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A federal judge has sentenced businessman Jeffrey Thompson, whom a prosecutor characterized as the “embodiment of the District’s culture of crooked elections,” to three months behind bars and three years of subsequent probation for illegal political funding operations—including a “shadow campaign” that helped bankroll ex-Mayor Vince Gray‘s 2010 mayoral bid.
U.S. District Court Judge Colleen Kollar-Kotelly admonished Thompson Monday for coordinating hundreds of thousands of dollars in illicit campaign donations that “permeated all levels” of the election process. “Most outrageously,” she concluded, Thompson shredded, deleted, and falsified documents as well as arranged travel for co-conspirators to curtail an investigation. His actions violated citizens’ right to vote free of corruption, she said.
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Though prosecutors had proposed giving the 61-year-old six months of house arrest, and defense attorneys had recommended 24 months of probation plus 1,200 hours of community service, Kollar-Kotelly determined that neither was “sufficient,” citing the numerous local and federal campaigns into which the former contractor illegally funneled money over the last decade. Assistant U.S. Attorney Michael Atkinson and defense counsel Alex Romain both described Thompson as an obliging cooperator who’s helped put several campaign finance felons in prison by pleading guilty and offering information.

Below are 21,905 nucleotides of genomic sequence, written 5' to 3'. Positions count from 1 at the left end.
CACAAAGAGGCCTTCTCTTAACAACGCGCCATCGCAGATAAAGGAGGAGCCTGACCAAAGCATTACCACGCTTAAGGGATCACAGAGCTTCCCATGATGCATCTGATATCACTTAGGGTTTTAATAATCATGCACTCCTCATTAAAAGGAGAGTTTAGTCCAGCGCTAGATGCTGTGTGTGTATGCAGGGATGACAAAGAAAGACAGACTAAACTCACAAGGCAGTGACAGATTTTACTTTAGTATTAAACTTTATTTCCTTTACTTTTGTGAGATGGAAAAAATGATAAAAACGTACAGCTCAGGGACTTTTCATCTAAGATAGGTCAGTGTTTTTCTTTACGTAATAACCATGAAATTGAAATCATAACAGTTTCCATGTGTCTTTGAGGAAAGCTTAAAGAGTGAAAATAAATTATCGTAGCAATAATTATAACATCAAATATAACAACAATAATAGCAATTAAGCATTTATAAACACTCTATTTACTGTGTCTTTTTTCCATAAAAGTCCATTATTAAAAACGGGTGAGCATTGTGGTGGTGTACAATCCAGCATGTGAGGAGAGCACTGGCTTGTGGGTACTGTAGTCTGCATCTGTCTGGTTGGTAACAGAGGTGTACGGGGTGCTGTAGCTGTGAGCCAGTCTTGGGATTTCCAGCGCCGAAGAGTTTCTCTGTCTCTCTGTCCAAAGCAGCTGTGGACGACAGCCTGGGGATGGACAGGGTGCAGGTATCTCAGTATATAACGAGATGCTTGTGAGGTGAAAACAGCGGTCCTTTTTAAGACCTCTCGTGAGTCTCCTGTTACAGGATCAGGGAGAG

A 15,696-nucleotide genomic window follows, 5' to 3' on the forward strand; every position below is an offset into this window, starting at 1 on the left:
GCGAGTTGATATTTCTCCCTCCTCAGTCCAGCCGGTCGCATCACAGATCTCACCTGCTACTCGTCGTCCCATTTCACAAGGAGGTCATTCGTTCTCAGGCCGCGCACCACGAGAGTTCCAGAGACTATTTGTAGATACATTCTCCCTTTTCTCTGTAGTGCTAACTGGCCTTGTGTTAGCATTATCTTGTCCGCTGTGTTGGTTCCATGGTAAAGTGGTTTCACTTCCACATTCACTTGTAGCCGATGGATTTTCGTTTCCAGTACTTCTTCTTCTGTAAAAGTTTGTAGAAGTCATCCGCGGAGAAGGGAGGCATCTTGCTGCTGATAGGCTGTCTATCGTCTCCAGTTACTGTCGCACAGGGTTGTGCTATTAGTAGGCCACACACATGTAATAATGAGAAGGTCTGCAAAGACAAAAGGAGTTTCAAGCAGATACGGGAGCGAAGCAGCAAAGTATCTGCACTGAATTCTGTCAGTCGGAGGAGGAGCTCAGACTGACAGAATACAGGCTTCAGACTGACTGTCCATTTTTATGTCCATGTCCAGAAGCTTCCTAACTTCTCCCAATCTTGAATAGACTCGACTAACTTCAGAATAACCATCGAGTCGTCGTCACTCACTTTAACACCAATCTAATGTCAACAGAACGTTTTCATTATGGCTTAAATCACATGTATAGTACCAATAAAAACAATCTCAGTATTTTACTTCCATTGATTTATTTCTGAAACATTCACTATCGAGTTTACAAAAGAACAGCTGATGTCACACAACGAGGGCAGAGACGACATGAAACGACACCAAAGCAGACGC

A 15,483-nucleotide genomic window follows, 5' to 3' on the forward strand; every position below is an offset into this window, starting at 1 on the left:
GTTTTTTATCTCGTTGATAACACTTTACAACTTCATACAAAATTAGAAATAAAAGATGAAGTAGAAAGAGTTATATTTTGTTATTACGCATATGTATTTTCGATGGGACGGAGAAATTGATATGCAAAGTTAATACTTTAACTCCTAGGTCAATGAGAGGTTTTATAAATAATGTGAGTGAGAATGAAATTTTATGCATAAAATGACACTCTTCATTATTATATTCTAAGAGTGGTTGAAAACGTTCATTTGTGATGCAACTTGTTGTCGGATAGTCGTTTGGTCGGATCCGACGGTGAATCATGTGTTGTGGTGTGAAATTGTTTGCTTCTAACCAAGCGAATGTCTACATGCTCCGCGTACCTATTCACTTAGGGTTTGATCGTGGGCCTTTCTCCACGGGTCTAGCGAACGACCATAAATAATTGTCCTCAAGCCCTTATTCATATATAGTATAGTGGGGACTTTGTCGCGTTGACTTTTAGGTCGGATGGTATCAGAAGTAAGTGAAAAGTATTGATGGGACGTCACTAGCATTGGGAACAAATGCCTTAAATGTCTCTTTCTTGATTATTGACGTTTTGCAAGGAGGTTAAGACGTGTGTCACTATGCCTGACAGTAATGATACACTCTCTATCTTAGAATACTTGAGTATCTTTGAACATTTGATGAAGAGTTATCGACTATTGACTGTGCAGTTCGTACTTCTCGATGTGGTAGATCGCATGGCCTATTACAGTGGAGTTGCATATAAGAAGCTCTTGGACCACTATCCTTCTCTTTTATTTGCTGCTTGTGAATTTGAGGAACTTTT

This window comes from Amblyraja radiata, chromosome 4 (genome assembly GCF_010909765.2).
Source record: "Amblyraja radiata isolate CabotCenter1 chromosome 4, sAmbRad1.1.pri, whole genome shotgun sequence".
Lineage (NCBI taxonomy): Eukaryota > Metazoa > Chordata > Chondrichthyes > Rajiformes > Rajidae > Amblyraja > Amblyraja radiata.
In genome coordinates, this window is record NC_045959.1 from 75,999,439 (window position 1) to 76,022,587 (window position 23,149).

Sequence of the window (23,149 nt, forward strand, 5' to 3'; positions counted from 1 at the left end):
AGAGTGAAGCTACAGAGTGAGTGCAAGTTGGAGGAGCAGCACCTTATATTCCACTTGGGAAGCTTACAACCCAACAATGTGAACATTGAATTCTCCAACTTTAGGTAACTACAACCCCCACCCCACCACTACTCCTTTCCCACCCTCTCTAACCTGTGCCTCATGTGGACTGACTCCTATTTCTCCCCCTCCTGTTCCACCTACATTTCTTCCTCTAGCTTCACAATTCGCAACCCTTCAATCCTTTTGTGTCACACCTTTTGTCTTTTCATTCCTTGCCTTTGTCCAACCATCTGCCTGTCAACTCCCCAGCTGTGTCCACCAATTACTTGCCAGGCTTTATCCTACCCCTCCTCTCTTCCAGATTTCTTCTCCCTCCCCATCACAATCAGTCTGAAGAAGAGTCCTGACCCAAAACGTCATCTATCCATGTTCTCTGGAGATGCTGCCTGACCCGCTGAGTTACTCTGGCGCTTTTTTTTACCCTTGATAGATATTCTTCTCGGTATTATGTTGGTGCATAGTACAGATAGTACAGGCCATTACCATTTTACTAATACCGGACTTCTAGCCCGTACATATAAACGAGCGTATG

Both attorneys recounted Thompson’s self-made biography from his roots in Jamaica to creating one of the largest minority-owned accounting firms in the country. They and Kollar-Kotelly all noted that friends and associates of Thompson submitted dozens of letters in support of him to the court.
“Mr. Thompson did not create this culture of crooked elections … but he grew it, made it bigger, and more pervasive” such that it’s “politically dominant,” Atkinson told the court, adding that Thompson’s demise is “especially tragic.” In trying to justify the lighter sentence the government proposed, Atkinson contended that the publicity surrounding Thompson’s case has provided “general deterrence” against illegal campaign finance operations. (At one point, he even displayed a Washington Post photo of Thompson holding his hands up as he left a court hearing, a symbol of the latter’s “public surrender.”) Kollar-Kotelly disagreed, arguing that jail time was warranted.
Thompson and his attorneys declined to comment to reporters while they exited the courtroom, though he did offer brief remarks during the sentencing.
“I have a clear conscience and accept responsibility for these wrongs,” said a somber Thompson, who explicitly apologized to those he’s harmed. “The last four years have been very gut-wrenching and taught a lot.”
Prosecutors had dropped a conspiracy charge under federal statutes but maintained one under District law as part of Thompson’s plea bargain. Kollar-Kotelly said she believed his motivations in organizing illegal campaign finance operations—wherein he reimbursed donors, either personally or through his companies—were “overwhelmingly” ones of “self-interest”: Setting himself up for millions in government contracts and greasing the wheels of the Wilson Building. Thompson funded Gray’s campaign with more than $650,000. A federal investigation against the former mayor was dropped, reportedly because prosecutors worried about Thompson’s perceived credibility on the stand.
“I expect you to move forward,” Kollar-Kotelly said before adjourning. “You’re still young enough to have a good life ahead of you.”